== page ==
The Roots of the Olive Tree
Review copy provided by Harper Collins via TLC Book Tours
Description from Goodreads:
Five generations of firstborn Keller women live in the same house on an olive grove in secluded northern California. Matriarch Anna is 112 and trying to be the oldest woman in the world-and succeeding heartily. Her daughter Bets, granddaughter Callie, great-granddaughter Deb, and great-great granddaughter Erin are also defying longevity norms. When a geneticist comes to study the women at the same time Erin announces she is pregnant with a firstborn boy, the Kellers′ roots are shaken wide open. Told in the third-person perspective of each of the women, the story and mystery of their existence is revealed in compulsive prose and compassionate drive.
Have you ever read a book where you thought, "I wish I knew these people. I want to talk to these people?" Well, I have and I want to know Anna from The Roots of the Olive Tree. Anna is the matriarch of the Keller family and at 112 years old, she is still active both physically and mentally. I loved the way her life unfolded story by story. The reader is given the final product -- Anna at 112 years old - and she is such a great character. Feisty, wise, curious, Anna thinks she is set in her ways, but she is still interested in the world and in living. We are treated to small glimpses into her life - small pieces of the puzzle that come together to make the mature woman - which are interspersed within the current story.
One of my favorite passages about Anna occurs pretty early in the book and, for me, set the tone for Anna for the remainder of the book:
Each generation of the Keller women is given her chance to tell her own life stories. Each woman is very different from the next, but they all have a strong family connection. A mother-daughter relationship may be strained, but the grandmother-granddaughter relationship fills any gaps. I loved the way this connection between generations is slowly developed so that the reader discovers the layers of relationship and understanding there is between these women.All that the generations beneath her did not know worried Anna. She wanted to find someone who would listen to her. Really listen. The world hated old people. Even her own family thought they'd learned all they needed to know from Anna. She was no longer consulted, and she couldn't start a story without her daughter, or granddaughter, interrupting to finish it for her. They had no perspective, no understanding of how much still needed to be preserved. It would take a lifetime to tell them her secrets, and Anna had already lived two lifetimes. p.7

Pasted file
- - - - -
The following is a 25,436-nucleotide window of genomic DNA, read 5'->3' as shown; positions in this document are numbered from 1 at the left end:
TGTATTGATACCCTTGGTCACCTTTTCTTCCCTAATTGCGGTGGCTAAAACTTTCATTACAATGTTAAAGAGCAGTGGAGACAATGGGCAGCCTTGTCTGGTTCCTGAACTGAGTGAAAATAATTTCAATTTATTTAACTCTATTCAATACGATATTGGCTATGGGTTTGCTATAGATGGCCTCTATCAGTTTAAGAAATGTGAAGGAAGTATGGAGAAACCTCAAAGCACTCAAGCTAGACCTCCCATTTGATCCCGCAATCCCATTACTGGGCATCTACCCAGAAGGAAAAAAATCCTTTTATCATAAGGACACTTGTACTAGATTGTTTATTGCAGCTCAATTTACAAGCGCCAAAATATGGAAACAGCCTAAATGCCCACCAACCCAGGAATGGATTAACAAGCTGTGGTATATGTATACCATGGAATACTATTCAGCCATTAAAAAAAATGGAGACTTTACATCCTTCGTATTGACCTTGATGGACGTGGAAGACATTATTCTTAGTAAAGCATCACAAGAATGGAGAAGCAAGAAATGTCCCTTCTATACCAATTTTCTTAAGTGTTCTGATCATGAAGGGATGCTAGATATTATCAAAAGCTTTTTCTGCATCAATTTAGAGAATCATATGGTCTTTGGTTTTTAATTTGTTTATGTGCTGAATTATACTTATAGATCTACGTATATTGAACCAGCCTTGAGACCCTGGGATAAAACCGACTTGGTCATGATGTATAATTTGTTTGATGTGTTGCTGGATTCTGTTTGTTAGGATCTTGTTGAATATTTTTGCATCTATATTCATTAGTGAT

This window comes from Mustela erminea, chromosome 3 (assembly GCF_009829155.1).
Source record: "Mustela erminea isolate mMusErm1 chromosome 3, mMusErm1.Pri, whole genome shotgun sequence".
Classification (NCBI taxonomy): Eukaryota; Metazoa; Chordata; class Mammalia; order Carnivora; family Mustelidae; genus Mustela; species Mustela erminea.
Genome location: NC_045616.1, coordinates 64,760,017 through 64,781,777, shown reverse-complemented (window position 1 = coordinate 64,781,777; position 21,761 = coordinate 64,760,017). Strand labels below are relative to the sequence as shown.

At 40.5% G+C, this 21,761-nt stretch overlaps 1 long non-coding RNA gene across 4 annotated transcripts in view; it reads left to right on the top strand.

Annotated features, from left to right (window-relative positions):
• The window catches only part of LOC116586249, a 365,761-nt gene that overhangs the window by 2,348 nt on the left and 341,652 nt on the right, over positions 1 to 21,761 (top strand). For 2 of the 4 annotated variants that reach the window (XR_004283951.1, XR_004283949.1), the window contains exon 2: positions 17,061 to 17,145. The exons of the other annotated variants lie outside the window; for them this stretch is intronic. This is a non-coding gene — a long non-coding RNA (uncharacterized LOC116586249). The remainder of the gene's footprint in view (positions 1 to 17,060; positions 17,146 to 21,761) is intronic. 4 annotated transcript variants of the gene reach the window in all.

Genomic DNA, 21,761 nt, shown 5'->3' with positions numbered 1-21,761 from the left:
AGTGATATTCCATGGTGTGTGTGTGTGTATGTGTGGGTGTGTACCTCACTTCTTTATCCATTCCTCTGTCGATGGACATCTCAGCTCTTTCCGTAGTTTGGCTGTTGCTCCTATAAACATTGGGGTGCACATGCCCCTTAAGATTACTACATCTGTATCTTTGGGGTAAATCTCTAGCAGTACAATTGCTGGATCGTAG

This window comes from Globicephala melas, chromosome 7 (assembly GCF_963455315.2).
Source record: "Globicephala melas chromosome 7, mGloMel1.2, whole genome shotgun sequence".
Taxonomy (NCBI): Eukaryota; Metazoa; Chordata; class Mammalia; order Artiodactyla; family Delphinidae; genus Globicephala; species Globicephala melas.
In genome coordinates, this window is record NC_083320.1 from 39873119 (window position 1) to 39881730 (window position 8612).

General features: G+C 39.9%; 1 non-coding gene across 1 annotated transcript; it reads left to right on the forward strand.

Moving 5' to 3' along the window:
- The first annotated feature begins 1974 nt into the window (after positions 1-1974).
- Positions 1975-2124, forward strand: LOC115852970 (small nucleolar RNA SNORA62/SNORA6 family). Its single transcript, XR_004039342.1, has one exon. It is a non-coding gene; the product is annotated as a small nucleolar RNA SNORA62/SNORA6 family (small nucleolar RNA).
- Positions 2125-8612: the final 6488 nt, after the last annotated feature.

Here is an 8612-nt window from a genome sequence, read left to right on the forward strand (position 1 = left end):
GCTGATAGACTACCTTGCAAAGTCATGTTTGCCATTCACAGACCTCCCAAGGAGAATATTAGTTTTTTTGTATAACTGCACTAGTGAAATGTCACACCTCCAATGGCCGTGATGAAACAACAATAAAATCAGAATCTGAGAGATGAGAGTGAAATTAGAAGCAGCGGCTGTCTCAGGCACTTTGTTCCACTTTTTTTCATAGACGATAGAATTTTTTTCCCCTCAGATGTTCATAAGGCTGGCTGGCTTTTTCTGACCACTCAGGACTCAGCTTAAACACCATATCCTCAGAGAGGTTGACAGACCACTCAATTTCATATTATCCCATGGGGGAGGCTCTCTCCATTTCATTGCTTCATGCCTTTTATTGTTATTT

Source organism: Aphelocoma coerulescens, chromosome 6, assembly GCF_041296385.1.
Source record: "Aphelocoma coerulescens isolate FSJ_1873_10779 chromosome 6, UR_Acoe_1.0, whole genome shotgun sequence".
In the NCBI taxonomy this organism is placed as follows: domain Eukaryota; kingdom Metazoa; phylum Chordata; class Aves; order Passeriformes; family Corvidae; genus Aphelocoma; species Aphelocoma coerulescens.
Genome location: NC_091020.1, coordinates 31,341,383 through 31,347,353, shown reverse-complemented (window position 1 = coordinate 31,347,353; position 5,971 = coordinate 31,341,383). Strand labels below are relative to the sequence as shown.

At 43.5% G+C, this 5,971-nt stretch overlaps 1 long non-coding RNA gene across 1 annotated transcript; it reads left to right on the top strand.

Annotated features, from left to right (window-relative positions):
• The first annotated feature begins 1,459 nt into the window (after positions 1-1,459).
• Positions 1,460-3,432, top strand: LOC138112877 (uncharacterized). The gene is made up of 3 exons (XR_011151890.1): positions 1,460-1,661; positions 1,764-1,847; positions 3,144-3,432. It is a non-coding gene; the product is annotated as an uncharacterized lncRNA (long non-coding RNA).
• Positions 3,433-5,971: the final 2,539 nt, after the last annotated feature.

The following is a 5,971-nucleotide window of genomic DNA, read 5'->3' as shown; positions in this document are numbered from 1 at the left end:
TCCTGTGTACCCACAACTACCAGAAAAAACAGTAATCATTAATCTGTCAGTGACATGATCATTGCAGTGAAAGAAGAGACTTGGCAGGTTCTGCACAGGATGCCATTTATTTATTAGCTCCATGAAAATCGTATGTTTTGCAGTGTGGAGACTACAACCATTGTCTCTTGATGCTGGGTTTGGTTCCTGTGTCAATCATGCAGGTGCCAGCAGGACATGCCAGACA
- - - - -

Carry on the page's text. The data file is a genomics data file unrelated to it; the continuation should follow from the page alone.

This is a wonderful book about family, living life well, accepting people for who they are, loving, forgiving, adapting, continuing on. The common idea running through the story of living a long life and how that might be attained is fun, educational and inspirational. I don't know if there are any definite answers, but the story is wonderful and maybe just loving the life you live is an answer, but maybe not the answer.
The Roots of the Olive Tree is a book that I will be recommending to everyone who will listen to me. I loved the characters - especially Anna. I also enjoyed reading about the olive trees, olive oil and all the lore surrounding them.
The thing I think I loved the most was the family story - the family secrets that were kept, discovered, or revealed and the ordinary stories that became part of the family lore and ritual of bedtime stories.
About Courtney Miller SantoCourtney Miller Santo grasped the importance of stories from listening to her great-grandmother, who lives in Northern California. She learned to write stories in the journalism program at Washington and Lee University and then discovered the limits of true stories working as a reporter in Virginia. She teaches creative writing at the University of Memphis, where she earned her MFA. Her work has appeared or is forthcoming in The Los Angeles Review, Irreantum, Sunstone, and Segullah. She lives in Tennessee with her husband, two children, and dog. Her most prized possession is a photo of five generations of the women in her own family.
You can find Courtney Miller Santo's website here.